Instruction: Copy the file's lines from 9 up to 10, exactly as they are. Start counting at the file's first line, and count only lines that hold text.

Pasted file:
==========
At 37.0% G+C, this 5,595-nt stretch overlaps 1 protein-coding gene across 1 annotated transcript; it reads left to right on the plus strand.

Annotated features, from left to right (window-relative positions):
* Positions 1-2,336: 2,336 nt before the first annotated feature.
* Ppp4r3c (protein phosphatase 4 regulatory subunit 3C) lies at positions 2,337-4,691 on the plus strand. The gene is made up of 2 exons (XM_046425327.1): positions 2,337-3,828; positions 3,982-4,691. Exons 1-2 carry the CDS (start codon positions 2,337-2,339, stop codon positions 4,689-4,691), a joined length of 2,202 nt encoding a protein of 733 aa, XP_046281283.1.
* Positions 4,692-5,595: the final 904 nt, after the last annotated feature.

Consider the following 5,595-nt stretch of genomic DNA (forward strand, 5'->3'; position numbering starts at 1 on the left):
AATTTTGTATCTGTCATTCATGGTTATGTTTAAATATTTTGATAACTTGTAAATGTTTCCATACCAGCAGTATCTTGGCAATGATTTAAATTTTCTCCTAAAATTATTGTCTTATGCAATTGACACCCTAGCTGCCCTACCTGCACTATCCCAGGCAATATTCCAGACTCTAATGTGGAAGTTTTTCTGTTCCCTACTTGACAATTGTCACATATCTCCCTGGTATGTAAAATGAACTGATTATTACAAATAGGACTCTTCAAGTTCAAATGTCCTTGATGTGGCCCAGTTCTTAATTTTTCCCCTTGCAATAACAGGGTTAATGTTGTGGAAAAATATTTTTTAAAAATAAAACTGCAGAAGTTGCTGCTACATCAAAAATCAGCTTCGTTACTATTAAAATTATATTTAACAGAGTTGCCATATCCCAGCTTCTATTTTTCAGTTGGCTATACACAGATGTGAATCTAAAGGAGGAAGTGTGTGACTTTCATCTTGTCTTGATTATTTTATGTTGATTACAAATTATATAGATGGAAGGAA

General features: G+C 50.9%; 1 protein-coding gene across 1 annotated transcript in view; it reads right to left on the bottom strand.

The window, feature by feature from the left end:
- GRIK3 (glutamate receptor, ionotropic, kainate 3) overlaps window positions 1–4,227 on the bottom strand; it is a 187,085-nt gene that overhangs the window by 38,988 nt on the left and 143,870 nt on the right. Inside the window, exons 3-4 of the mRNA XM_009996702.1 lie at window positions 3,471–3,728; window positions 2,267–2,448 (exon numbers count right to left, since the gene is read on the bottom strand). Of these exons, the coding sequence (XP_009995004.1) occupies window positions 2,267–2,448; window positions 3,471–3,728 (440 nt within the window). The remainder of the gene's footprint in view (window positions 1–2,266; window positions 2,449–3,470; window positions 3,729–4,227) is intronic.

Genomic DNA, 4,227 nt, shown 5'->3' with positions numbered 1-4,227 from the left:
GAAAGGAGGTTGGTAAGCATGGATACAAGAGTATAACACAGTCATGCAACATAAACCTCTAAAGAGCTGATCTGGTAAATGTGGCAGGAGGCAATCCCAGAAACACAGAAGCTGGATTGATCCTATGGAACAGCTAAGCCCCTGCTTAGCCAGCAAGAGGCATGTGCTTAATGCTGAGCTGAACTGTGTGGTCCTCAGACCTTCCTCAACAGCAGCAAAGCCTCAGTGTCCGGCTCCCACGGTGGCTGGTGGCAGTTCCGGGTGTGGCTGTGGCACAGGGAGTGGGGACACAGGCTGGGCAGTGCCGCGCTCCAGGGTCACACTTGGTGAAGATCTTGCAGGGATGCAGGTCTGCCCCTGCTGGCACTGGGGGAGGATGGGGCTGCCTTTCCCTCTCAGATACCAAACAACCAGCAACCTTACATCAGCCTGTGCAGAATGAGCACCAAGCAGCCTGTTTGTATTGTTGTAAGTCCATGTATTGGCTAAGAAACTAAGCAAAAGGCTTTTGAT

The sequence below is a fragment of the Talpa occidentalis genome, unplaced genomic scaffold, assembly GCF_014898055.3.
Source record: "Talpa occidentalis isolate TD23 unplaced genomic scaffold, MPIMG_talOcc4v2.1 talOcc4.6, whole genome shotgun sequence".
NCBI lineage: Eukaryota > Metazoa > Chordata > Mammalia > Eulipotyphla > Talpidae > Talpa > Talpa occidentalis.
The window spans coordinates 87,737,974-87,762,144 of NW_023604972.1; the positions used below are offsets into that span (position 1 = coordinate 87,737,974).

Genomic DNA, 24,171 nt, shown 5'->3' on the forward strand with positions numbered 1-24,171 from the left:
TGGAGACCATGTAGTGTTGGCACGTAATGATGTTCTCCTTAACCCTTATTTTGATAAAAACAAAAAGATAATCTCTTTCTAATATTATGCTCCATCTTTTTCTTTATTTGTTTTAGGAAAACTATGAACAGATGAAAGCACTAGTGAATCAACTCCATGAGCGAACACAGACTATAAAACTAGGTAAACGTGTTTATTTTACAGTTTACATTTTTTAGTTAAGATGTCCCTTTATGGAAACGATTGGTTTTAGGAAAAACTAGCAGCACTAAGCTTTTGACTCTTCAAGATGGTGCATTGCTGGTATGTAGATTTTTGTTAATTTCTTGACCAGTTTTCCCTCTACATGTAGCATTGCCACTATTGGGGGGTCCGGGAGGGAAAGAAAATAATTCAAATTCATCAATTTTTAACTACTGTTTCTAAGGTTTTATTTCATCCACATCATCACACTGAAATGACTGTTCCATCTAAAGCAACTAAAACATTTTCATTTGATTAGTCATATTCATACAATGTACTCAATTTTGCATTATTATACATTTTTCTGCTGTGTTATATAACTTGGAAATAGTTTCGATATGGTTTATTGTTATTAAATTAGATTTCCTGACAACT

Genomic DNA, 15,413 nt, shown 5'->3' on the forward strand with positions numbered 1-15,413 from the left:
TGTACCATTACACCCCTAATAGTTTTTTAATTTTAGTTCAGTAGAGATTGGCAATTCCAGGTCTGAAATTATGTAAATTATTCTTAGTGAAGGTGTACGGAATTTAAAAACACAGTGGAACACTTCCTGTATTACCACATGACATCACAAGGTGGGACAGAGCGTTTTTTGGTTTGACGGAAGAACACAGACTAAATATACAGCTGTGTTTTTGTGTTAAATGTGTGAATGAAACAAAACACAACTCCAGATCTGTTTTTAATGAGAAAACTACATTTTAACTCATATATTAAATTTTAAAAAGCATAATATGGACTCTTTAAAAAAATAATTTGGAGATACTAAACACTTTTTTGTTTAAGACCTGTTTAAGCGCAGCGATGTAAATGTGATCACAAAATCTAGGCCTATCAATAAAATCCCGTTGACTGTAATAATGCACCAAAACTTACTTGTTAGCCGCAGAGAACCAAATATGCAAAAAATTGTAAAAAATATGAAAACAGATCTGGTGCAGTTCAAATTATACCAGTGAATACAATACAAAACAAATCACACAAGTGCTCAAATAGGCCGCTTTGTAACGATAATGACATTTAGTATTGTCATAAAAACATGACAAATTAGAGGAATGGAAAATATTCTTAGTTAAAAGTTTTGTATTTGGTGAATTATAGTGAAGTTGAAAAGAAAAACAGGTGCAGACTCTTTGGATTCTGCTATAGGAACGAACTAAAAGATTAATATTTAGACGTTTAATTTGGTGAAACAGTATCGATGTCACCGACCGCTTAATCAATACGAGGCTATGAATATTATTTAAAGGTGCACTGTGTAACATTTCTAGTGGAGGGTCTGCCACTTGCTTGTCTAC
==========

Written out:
The window, feature by feature from the left end:
- GRIK3 (glutamate receptor, ionotropic, kainate 3) overlaps window positions 1–4,227 on the bottom strand; it is a 187,085-nt gene that overhangs the window by 38,988 nt on the left and 143,870 nt on the right. Inside the window, exons 3-4 of the mRNA XM_009996702.1 lie at window positions 3,471–3,728; window positions 2,267–2,448 (exon numbers count right to left, since the gene is read on the bottom strand). Of these exons, the coding sequence (XP_009995004.1) occupies window positions 2,267–2,448; window positions 3,471–3,728 (440 nt within the window). The remainder of the gene's footprint in view (window positions 1–2,266; window positions 2,449–3,470; window positions 3,729–4,227) is intronic.